Why We Need to Reduce Single-use Bags

Why We Need to Reduce Single-use Bags

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Why do we need to reduce disposable bag use in NYC?

Every year, New Yorkers dispose of more than 9.37 billion single-use plastic bags -- and millions of them end up in our neighborhoods, trees, streets, and oceans.  New York City spends $12.5 million per year to send them to landfills, and even more to clean them off playgrounds, beaches, parks, and other public places. 


  • Single-use plastic bags are environmentally harmful.

      Plastic bag in gutter caw

    • Even when properly disposed of, because of their weight and aerodynamic properties, plastic bags often become litter, clogging storm drains and waterways.
    • New Yorkers use 9.37 billion carryout bags per year, the vast majority of which are not recycled.
    •  Plastic bags account for over 1,700 tons of residential garbage per week in NYC on average.
  • Plastic bags cost the public money. 

    • Each year, New York City pays an estimated $12.5 million to transport 91,000 tons of plastic bags to landfills in other states.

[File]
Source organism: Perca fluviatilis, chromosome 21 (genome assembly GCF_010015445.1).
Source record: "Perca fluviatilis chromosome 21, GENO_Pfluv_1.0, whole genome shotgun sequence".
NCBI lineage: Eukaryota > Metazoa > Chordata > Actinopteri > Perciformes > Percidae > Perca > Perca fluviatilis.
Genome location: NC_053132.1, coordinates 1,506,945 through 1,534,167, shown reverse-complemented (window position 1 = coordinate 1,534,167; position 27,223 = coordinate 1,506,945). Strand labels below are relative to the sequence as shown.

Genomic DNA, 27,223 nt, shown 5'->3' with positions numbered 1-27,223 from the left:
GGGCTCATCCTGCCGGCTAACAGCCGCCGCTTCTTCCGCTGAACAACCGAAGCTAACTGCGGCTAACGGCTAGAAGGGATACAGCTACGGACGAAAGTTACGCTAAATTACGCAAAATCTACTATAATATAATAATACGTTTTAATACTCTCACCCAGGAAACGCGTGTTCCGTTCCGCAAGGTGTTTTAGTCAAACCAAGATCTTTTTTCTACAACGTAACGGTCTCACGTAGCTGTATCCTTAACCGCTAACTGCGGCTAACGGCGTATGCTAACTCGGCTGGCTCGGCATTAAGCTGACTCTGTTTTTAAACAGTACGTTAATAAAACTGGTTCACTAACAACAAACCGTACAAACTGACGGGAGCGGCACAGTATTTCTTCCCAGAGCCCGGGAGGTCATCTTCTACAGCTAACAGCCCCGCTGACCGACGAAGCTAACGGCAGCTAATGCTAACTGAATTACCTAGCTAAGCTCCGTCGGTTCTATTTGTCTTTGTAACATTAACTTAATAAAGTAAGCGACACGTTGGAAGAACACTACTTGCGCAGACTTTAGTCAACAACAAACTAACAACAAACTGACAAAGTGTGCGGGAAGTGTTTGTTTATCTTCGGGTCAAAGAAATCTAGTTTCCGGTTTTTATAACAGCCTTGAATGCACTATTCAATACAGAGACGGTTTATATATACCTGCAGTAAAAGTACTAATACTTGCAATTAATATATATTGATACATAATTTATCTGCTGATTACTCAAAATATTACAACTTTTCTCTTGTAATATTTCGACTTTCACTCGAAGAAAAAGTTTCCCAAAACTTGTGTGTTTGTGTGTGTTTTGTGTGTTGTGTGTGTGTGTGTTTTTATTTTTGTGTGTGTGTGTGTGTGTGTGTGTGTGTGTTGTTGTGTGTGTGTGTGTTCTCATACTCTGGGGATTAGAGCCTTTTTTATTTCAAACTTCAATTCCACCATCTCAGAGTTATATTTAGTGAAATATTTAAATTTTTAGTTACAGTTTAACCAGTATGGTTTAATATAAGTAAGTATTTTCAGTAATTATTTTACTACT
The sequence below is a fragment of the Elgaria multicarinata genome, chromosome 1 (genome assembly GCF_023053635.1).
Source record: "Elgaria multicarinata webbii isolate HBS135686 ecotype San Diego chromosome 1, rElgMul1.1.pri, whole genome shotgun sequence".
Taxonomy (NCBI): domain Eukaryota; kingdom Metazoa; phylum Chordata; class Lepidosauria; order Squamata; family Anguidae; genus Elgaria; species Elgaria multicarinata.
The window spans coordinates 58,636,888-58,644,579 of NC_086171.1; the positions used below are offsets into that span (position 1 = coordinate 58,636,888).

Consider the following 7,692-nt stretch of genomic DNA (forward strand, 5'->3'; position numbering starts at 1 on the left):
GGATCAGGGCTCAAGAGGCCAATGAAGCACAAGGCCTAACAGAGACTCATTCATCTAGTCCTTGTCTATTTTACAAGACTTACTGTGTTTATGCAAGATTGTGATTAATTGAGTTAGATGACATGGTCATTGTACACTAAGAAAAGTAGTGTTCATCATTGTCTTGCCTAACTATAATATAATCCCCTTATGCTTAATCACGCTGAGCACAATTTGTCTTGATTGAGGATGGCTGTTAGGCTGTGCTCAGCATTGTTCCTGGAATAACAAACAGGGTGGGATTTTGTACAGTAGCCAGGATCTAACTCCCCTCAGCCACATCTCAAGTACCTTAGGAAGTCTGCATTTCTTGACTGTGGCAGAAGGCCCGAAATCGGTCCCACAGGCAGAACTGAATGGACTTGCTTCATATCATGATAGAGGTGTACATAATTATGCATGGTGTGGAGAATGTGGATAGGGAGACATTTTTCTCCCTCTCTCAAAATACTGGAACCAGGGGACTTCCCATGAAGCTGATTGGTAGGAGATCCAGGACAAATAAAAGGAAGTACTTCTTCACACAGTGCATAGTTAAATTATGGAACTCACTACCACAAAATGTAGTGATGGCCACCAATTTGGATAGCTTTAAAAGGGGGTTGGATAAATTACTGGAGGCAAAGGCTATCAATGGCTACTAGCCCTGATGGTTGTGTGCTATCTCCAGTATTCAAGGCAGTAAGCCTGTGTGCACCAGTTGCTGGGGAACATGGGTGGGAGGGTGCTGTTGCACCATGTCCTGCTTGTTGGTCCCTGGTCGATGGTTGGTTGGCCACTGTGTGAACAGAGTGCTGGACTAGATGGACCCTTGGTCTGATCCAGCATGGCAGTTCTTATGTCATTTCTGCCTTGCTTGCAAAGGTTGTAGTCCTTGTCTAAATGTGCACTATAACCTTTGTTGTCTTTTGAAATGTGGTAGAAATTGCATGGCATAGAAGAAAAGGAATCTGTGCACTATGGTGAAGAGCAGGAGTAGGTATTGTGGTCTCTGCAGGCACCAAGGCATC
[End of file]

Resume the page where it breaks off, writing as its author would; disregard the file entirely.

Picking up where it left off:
• Shopping bags jam expensive machinery at recycling plants and contaminate the recycling stream, increasing costs.

  • Our current voluntary plastic bag recycling regime is ineffective.

    • New York State legislation that created a voluntary plastic bag take-back recycling system lacks enforcement and has failed to produce a demonstrable impact in reducing plastic bag waste.

  • Other cities have successfully reduced plastic bags through per-bag charges and there is no reason New York City should be left behind.

    • Washington D.C.'s bag tax not only reduced usage by as much as 60% but part of its revenue goes to clean up the Anacostia River.

    • Large stores covered by Los Angeles County's ban on plastic bags and ten-cent paper bag charge reduced overall single-use bag usage by 95%, which includes a 30% reduction in paper bag usage.

    • San Jose reduced plastic bag litter by 89% in the storm drain system, 60% in the creeks and rivers, and 59% in city streets and neighborhoods with a ban on plastic bags and a ten-cent paper bag charge. In addition, the average number of single-use bags decreased from 3 bags to .3 bags per visit.

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